The height of ambition
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From Dubai’s skyscrapers to the iPad, bold visions of how things could be different have the power to transform the world we live in.
On a recent trip to Dubai, I was struck by a very large billboard which showed a vision of the city’s development over the past few decades, from a desolate strip of desert to a commercial community of skyscrapers and luxury hotels.
I had a taste of Dubai’s ambition myself when I noticed a football stadium which was being taken down on the instructions of Sheikh Mohammed Al Maktoun because with a capacity of only 30,000 it was too small to host prestige events. A new 60,000 seat stadium is now being built in its place.
Now not every organisation (or state for that matter) has the raw financial fire power of Dubai, but it set me thinking about how much real vision is in the DNA of most companies, small or large. Those of you who have read the biography of Steve Jobs will know what I mean by vision.
After all, the technology behind the Windows operating system was first developed by scientists at Xerox’s laboratory on America’s West coast. But it took the likes of Microsoft and Apple to fashion world-leading products out of it.
Tale of two tech giants
The approach of the two companies was very different. Apple was single-minded in its commitment to fully integrated hardware and software. For a while, this meant it fell behind Micosoft. But it would appear now with the success of the iPhone and iPad, that this controversial strategy that went against all conventional wisdom is paying off.
But visionaries are notoriously difficult people to work with! Autocratic, eccentric, driven, and as a result very often poor man managers. For every successful visionary there’s a plethora of people who have failed with disastrous results. Fred Goodwin’s vision to build a global banking giant at RBS was bought down by the acquisition of ABN AMRO. Management at Manganese Bronze, makers of London taxi cabs, lost some £10 million on their ‘Zingo’ mobile project.
Yet a proper vision is what many small and large companies lack. To make real change work often requires bold decisions which may be very difficult to implement, particularity for a public company.
If I have an issue with Sage, it’s that it could have done more with its huge installed base. It might for example have developed a social network portal for the Sage community. This would have been loss-making until a clear business model evolved but the potential value particularly in the Facebook era could have been significant. But it needed a visionary to think outside the box and for companies on the profit treadmill that is hard to do.
One of the best examples in my experience of vision is Chris Dawes at Micromuse. Chris was selling hardware to telecoms companies and realised that there was a real need to network monitoring software. He had no in-house developers so he bought in a team from outside. The only way he could fund that was by selling his entire existing business. In effect, he bet the shop, but it became a hit and Chris and his investors made a fortune.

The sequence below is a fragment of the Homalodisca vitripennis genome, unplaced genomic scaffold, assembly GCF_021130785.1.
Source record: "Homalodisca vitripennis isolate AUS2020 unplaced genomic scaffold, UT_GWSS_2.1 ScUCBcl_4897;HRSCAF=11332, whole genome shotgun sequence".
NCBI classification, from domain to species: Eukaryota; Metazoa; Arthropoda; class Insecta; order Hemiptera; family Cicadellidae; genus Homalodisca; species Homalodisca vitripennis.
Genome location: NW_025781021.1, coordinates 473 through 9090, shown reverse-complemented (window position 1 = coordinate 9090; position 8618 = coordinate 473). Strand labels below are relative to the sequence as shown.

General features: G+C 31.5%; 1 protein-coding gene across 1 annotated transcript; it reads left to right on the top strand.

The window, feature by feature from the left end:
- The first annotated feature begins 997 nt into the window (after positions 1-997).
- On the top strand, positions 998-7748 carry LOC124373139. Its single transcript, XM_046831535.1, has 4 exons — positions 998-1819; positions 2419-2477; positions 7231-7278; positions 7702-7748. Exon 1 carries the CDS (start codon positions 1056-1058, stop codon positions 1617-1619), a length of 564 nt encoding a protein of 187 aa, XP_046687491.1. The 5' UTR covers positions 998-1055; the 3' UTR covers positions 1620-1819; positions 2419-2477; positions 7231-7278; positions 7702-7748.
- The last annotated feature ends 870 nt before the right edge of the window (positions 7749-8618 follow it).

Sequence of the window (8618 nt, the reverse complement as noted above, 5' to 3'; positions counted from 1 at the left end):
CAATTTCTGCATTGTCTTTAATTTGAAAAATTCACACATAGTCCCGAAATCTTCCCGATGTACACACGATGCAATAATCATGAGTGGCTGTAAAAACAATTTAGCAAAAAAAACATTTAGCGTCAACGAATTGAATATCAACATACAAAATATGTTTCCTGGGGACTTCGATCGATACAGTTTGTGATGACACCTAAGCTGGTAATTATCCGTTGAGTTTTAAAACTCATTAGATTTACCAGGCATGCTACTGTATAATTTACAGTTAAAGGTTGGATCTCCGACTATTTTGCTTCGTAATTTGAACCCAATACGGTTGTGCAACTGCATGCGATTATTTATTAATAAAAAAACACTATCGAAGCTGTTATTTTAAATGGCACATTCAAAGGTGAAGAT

I guess another spectacular success was Autonomy, where Mike Lynch spent years preaching the gospel of internet search in relation to unstructured data. His vision paid off when HP bought his company for a cool £7 billion.
Vision can take various forms. It may be spotting a new market opportunity and going all out to maximise it. This is always risky as early adopters often end up with arrows in their back as the market either doesn’t evolve or takes longer and more money to develop than the trailblazers expect.
Vision may also take the form of product innovation, for example taking existing products and redesigning them or using new technology to change the product from bottom up. Once again, high risk if the development fails, but a game changer if properly executed.
An area that tends to be neglected is vision in design. More and more companies are beginning to realise that a very clear vision on brand image and design is a key differentiator in today’s highly competitive and market-driven environment. It seems no coincidence that Jonathan Ive of Apple was knighted for his design skills and indeed you only have to look at the Dyson vacuum cleaner to realise one of the key reasons why this company has done so well.
Traditionally most large companies have never encouraged visionaries, and many small companies’ management teams do not believe they have the bandwidth to move away from the day to day. I do find however that there are an encouraging large number of young entrepreneurs backed by business angels who are prepared to try and turn their vision into reality. If you don’t believe me, take a trip to East London’s Tech City and you will see what I mean.